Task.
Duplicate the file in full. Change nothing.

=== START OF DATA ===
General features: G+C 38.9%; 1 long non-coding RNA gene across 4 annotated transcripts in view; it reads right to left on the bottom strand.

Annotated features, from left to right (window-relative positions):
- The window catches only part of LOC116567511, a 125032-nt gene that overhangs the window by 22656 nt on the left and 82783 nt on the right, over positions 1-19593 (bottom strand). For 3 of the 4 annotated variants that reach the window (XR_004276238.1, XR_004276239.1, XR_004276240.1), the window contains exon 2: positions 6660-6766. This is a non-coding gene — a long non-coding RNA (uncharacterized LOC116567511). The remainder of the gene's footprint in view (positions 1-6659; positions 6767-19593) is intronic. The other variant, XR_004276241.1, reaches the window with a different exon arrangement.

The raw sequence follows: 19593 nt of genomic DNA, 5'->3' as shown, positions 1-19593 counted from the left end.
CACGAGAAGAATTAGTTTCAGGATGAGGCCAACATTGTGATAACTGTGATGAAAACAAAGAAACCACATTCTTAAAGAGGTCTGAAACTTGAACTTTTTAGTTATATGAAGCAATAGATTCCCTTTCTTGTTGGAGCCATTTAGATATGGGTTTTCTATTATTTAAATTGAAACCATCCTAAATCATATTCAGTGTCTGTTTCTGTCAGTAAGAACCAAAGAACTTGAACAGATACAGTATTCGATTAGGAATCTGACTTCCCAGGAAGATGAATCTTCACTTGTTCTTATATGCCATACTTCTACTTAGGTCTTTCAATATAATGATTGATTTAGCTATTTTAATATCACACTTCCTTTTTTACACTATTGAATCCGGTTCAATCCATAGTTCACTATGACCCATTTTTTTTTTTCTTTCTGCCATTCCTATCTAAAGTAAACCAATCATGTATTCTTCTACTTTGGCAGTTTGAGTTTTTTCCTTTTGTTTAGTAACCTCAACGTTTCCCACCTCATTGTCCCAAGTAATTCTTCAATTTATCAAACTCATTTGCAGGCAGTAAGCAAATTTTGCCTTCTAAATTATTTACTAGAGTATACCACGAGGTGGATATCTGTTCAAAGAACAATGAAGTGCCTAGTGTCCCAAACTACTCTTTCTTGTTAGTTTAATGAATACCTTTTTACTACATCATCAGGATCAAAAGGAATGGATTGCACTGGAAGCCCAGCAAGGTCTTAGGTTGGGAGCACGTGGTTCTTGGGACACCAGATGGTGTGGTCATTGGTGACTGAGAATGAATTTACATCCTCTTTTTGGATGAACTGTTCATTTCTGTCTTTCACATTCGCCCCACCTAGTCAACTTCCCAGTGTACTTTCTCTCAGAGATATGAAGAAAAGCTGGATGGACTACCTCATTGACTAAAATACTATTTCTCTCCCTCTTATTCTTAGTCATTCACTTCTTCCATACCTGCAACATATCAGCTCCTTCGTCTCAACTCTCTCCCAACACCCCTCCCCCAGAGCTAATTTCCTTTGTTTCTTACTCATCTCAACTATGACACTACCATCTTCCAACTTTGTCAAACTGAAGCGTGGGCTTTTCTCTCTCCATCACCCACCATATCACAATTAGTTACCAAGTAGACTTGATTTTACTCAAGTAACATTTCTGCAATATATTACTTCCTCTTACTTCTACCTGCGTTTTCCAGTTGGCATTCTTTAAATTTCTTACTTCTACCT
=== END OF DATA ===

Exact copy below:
General features: G+C 38.9%; 1 long non-coding RNA gene across 4 annotated transcripts in view; it reads right to left on the bottom strand.

Annotated features, from left to right (window-relative positions):
- The window catches only part of LOC116567511, a 125032-nt gene that overhangs the window by 22656 nt on the left and 82783 nt on the right, over positions 1-19593 (bottom strand). For 3 of the 4 annotated variants that reach the window (XR_004276238.1, XR_004276239.1, XR_004276240.1), the window contains exon 2: positions 6660-6766. This is a non-coding gene — a long non-coding RNA (uncharacterized LOC116567511). The remainder of the gene's footprint in view (positions 1-6659; positions 6767-19593) is intronic. The other variant, XR_004276241.1, reaches the window with a different exon arrangement.

The raw sequence follows: 19593 nt of genomic DNA, 5'->3' as shown, positions 1-19593 counted from the left end.
CACGAGAAGAATTAGTTTCAGGATGAGGCCAACATTGTGATAACTGTGATGAAAACAAAGAAACCACATTCTTAAAGAGGTCTGAAACTTGAACTTTTTAGTTATATGAAGCAATAGATTCCCTTTCTTGTTGGAGCCATTTAGATATGGGTTTTCTATTATTTAAATTGAAACCATCCTAAATCATATTCAGTGTCTGTTTCTGTCAGTAAGAACCAAAGAACTTGAACAGATACAGTATTCGATTAGGAATCTGACTTCCCAGGAAGATGAATCTTCACTTGTTCTTATATGCCATACTTCTACTTAGGTCTTTCAATATAATGATTGATTTAGCTATTTTAATATCACACTTCCTTTTTTACACTATTGAATCCGGTTCAATCCATAGTTCACTATGACCCATTTTTTTTTTTCTTTCTGCCATTCCTATCTAAAGTAAACCAATCATGTATTCTTCTACTTTGGCAGTTTGAGTTTTTTCCTTTTGTTTAGTAACCTCAACGTTTCCCACCTCATTGTCCCAAGTAATTCTTCAATTTATCAAACTCATTTGCAGGCAGTAAGCAAATTTTGCCTTCTAAATTATTTACTAGAGTATACCACGAGGTGGATATCTGTTCAAAGAACAATGAAGTGCCTAGTGTCCCAAACTACTCTTTCTTGTTAGTTTAATGAATACCTTTTTACTACATCATCAGGATCAAAAGGAATGGATTGCACTGGAAGCCCAGCAAGGTCTTAGGTTGGGAGCACGTGGTTCTTGGGACACCAGATGGTGTGGTCATTGGTGACTGAGAATGAATTTACATCCTCTTTTTGGATGAACTGTTCATTTCTGTCTTTCACATTCGCCCCACCTAGTCAACTTCCCAGTGTACTTTCTCTCAGAGATATGAAGAAAAGCTGGATGGACTACCTCATTGACTAAAATACTATTTCTCTCCCTCTTATTCTTAGTCATTCACTTCTTCCATACCTGCAACATATCAGCTCCTTCGTCTCAACTCTCTCCCAACACCCCTCCCCCAGAGCTAATTTCCTTTGTTTCTTACTCATCTCAACTATGACACTACCATCTTCCAACTTTGTCAAACTGAAGCGTGGGCTTTTCTCTCTCCATCACCCACCATATCACAATTAGTTACCAAGTAGACTTGATTTTACTCAAGTAACATTTCTGCAATATATTACTTCCTCTTACTTCTACCTGCGTTTTCCAGTTGGCATTCTTTAAATTTCTTACTTCTACCT